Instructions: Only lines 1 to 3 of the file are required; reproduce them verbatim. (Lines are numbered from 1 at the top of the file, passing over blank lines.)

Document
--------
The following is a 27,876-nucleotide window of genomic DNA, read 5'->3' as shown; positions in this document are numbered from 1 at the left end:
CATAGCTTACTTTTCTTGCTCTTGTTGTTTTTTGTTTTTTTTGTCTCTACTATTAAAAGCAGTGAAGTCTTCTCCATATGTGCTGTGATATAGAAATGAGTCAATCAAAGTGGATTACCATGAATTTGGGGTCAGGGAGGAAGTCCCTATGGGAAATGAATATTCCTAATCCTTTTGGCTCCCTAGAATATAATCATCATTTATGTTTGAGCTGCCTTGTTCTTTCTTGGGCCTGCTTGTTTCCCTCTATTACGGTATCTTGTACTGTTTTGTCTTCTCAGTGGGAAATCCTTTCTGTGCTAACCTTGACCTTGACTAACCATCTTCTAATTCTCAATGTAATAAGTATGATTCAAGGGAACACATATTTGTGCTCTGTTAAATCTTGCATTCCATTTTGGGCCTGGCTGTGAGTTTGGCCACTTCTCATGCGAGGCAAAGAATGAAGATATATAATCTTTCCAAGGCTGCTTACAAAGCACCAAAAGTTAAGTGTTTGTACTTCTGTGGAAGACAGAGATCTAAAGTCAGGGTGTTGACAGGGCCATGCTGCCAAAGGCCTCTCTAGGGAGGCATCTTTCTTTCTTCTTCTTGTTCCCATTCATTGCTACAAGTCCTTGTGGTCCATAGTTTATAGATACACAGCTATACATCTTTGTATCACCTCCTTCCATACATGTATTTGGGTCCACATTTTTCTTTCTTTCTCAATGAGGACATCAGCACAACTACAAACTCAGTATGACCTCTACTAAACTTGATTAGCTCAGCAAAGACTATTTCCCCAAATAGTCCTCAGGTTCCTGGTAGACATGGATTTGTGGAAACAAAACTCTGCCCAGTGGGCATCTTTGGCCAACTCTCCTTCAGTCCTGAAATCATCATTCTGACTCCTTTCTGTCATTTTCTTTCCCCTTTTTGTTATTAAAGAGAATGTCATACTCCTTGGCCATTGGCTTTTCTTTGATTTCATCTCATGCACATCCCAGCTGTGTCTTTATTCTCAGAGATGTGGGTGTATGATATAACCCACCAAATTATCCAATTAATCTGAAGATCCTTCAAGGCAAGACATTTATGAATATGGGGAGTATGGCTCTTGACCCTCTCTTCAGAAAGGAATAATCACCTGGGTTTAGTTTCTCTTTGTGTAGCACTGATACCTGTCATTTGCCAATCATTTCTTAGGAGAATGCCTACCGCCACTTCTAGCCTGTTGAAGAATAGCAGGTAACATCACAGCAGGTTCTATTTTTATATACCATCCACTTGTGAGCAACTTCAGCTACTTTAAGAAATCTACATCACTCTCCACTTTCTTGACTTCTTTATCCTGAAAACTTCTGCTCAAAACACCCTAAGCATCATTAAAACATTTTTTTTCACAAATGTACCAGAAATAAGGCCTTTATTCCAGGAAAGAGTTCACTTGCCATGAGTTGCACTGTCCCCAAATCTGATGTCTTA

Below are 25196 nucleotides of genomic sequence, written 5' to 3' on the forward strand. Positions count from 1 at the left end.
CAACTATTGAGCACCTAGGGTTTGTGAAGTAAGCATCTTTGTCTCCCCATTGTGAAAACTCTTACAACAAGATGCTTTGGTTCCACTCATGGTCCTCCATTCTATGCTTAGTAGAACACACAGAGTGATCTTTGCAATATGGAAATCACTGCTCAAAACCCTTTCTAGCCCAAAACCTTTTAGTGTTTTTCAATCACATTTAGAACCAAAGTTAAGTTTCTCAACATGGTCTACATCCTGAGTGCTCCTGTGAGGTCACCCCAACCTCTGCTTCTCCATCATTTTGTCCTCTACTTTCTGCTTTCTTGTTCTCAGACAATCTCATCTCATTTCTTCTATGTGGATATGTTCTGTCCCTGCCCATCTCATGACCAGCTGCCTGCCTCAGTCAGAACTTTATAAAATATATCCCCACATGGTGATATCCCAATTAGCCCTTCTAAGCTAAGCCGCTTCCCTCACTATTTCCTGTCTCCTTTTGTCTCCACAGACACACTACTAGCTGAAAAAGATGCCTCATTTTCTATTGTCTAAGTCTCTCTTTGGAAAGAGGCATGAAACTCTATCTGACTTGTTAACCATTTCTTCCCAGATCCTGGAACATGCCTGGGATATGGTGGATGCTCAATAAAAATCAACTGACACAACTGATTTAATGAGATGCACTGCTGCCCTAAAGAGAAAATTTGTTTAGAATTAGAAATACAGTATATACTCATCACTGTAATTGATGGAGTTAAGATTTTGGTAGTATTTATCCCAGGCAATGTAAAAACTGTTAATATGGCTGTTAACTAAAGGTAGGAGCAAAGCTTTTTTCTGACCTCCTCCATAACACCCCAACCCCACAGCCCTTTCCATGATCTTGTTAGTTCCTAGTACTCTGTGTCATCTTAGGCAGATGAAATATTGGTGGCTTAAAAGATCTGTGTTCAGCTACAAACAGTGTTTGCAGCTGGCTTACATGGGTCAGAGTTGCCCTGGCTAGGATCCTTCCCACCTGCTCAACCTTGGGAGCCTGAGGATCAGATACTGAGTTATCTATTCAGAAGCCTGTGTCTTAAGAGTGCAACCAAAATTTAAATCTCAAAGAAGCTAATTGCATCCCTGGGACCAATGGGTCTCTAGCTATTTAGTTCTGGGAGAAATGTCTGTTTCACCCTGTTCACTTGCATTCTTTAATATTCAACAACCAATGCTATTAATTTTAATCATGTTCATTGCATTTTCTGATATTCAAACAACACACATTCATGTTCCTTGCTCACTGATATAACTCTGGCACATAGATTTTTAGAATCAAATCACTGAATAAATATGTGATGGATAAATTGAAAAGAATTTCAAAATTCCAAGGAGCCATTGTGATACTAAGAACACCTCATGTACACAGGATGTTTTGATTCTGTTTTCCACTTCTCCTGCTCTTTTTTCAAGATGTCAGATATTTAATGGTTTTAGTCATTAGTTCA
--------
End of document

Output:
The following is a 27,876-nucleotide window of genomic DNA, read 5'->3' as shown; positions in this document are numbered from 1 at the left end:
CATAGCTTACTTTTCTTGCTCTTGTTGTTTTTTGTTTTTTTTGTCTCTACTATTAAAAGCAGTGAAGTCTTCTCCATATGTGCTGTGATATAGAAATGAGTCAATCAAAGTGGATTACCATGAATTTGGGGTCAGGGAGGAAGTCCCTATGGGAAATGAATATTCCTAATCCTTTTGGCTCCCTAGAATATAATCATCATTTATGTTTGAGCTGCCTTGTTCTTTCTTGGGCCTGCTTGTTTCCCTCTATTACGGTATCTTGTACTGTTTTGTCTTCTCAGTGGGAAATCCTTTCTGTGCTAACCTTGACCTTGACTAACCATCTTCTAATTCTCAATGTAATAAGTATGATTCAAGGGAACACATATTTGTGCTCTGTTAAATCTTGCATTCCATTTTGGGCCTGGCTGTGAGTTTGGCCACTTCTCATGCGAGGCAAAGAATGAAGATATATAATCTTTCCAAGGCTGCTTACAAAGCACCAAAAGTTAAGTGTTTGTACTTCTGTGGAAGACAGAGATCTAAAGTCAGGGTGTTGACAGGGCCATGCTGCCAAAGGCCTCTCTAGGGAGGCATCTTTCTTTCTTCTTCTTGTTCCCATTCATTGCTACAAGTCCTTGTGGTCCATAGTTTATAGATACACAGCTATACATCTTTGTATCACCTCCTTCCATACATGTATTTGGGTCCACATTTTTCTTTCTTTCTCAATGAGGACATCAGCACAACTACAAACTCAGTATGACCTCTACTAAACTTGATTAGCTCAGCAAAGACTATTTCCCCAAATAGTCCTCAGGTTCCTGGTAGACATGGATTTGTGGAAACAAAACTCTGCCCAGTGGGCATCTTTGGCCAACTCTCCTTCAGTCCTGAAATCATCATTCTGACTCCTTTCTGTCATTTTCTTTCCCCTTTTTGTTATTAAAGAGAATGTCATACTCCTTGGCCATTGGCTTTTCTTTGATTTCATCTCATGCACATCCCAGCTGTGTCTTTATTCTCAGAGATGTGGGTGTATGATATAACCCACCAAATTATCCAATTAATCTGAAGATCCTTCAAGGCAAGACATTTATGAATATGGGGAGTATGGCTCTTGACCCTCTCTTCAGAAAGGAATAATCACCTGGGTTTAGTTTCTCTTTGTGTAGCACTGATACCTGTCATTTGCCAATCATTTCTTAGGAGAATGCCTACCGCCACTTCTAGCCTGTTGAAGAATAGCAGGTAACATCACAGCAGGTTCTATTTTTATATACCATCCACTTGTGAGCAACTTCAGCTACTTTAAGAAATCTACATCACTCTCCACTTTCTTGACTTCTTTATCCTGAAAACTTCTGCTCAAAACACCCTAAGCATCATTAAAACATTTTTTTTCACAAATGTACCAGAAATAAGGCCTTTATTCCAGGAAAGAGTTCACTTGCCATGAGTTGCACTGTCCCCAAATCTGATGTCTTA

Below are 25196 nucleotides of genomic sequence, written 5' to 3' on the forward strand. Positions count from 1 at the left end.